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Gideon Caplovitz, Robert Fendrich, Howard Hughes; Seeing changes without seeing what changed. Journal of Vision 2008;8(6):464. doi: https://doi.org/10.1167/8.6.464.
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© ARVO (1962-2015); The Authors (2016-present)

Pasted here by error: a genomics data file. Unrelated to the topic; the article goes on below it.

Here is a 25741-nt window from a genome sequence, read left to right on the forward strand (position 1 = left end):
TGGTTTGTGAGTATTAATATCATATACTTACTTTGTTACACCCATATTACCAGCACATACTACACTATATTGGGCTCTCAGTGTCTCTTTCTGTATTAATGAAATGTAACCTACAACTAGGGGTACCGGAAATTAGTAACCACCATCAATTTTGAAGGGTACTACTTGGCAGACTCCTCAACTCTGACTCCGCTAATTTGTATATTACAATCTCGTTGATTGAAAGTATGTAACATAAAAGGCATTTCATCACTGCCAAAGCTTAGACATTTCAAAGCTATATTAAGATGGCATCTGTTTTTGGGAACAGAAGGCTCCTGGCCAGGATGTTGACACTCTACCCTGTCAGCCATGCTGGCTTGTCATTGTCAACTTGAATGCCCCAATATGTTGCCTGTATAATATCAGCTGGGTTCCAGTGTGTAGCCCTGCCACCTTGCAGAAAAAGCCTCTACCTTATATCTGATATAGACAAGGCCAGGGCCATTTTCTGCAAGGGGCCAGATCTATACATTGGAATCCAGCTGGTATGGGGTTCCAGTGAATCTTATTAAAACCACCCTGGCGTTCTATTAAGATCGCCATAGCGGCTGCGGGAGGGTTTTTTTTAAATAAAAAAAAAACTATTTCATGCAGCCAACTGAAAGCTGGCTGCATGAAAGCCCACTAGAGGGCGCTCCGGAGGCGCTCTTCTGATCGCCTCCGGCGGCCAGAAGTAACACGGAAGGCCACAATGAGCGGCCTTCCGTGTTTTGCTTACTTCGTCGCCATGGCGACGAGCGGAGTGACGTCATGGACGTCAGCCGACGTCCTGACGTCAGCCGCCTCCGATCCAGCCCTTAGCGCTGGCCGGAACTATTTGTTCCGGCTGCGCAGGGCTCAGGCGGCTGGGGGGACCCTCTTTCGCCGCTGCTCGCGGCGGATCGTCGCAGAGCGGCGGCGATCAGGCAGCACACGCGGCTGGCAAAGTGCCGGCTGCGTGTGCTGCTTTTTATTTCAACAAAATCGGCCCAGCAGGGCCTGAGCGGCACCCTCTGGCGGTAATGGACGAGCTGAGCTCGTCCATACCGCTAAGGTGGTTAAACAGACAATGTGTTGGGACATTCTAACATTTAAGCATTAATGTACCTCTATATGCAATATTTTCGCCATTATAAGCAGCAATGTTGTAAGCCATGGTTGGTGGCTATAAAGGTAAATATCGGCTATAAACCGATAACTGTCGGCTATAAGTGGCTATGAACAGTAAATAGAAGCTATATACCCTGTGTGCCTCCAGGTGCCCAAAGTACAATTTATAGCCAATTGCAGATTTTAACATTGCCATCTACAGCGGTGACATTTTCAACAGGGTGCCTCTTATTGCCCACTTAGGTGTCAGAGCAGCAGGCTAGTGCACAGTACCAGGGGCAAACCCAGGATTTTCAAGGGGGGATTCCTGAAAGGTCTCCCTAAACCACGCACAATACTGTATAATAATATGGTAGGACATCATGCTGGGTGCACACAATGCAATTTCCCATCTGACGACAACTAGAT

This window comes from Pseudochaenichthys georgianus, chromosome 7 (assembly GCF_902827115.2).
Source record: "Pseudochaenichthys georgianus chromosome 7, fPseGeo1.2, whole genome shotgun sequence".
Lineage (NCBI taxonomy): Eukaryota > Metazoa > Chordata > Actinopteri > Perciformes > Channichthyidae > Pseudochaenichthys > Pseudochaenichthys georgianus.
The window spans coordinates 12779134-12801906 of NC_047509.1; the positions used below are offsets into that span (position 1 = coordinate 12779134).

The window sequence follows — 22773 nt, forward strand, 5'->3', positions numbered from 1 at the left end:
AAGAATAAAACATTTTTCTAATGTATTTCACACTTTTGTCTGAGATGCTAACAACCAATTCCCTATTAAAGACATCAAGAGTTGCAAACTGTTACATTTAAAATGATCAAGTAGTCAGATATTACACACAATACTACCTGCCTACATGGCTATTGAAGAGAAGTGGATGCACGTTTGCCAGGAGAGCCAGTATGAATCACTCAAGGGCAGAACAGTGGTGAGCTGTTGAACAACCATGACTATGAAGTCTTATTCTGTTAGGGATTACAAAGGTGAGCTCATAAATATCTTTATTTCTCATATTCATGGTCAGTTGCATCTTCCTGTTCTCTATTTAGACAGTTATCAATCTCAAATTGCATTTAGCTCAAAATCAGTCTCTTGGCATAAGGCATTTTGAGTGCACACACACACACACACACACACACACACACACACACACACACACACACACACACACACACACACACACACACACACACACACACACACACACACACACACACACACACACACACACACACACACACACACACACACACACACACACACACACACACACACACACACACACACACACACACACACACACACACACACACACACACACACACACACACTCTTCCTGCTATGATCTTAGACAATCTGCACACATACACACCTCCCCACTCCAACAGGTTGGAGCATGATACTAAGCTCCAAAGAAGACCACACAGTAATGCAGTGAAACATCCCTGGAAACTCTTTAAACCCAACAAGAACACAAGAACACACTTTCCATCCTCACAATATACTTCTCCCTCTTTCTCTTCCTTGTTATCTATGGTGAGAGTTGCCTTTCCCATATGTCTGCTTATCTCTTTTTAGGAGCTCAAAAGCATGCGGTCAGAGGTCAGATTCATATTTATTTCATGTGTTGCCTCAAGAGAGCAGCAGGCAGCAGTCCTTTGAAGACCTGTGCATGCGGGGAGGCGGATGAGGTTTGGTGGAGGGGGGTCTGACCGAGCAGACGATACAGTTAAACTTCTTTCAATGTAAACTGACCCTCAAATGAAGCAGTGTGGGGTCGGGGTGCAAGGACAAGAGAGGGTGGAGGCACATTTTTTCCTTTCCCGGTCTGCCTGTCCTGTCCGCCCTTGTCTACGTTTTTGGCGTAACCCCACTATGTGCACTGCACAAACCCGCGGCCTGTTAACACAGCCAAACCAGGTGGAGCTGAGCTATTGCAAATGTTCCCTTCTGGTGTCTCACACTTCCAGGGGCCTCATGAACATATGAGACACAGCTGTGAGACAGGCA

Sudden isolated changes in visual scenes are easily detected, and typically produce a rapid spontaneous shift of attention towards the location of the change. The current psychophysics study investigates the information observers have regarding the qualitative nature of such a change. Eighteen colored shapes were presented in a circular array for 500ms (frame 1). This display was immediately (with a 0 ISI) followed by a new array (frame 2) in which one item either changed color, shape or both color and shape. Frame two was presented for 500ms, 100ms or 50ms, with no masking. Results: (1) Observers were able to accurately detect and report the location of the changing element independent of the duration frame 2. (2) Observers were unable to report the initial state of the changed element, irrespective of the duration of frame 2. (3) The ability to report the final state of the changed element degraded as a function of decreasing frame 2 duration. Thus on some short frame 2 durations, observers could detect and localize the change without being able to accurately report either the original element or what it changed to. (4) Despite the inability to report the initial state of the changed element, observers could distinguish color changes from shape changes. These results are discussed in the context of change blindness and iconic memory.
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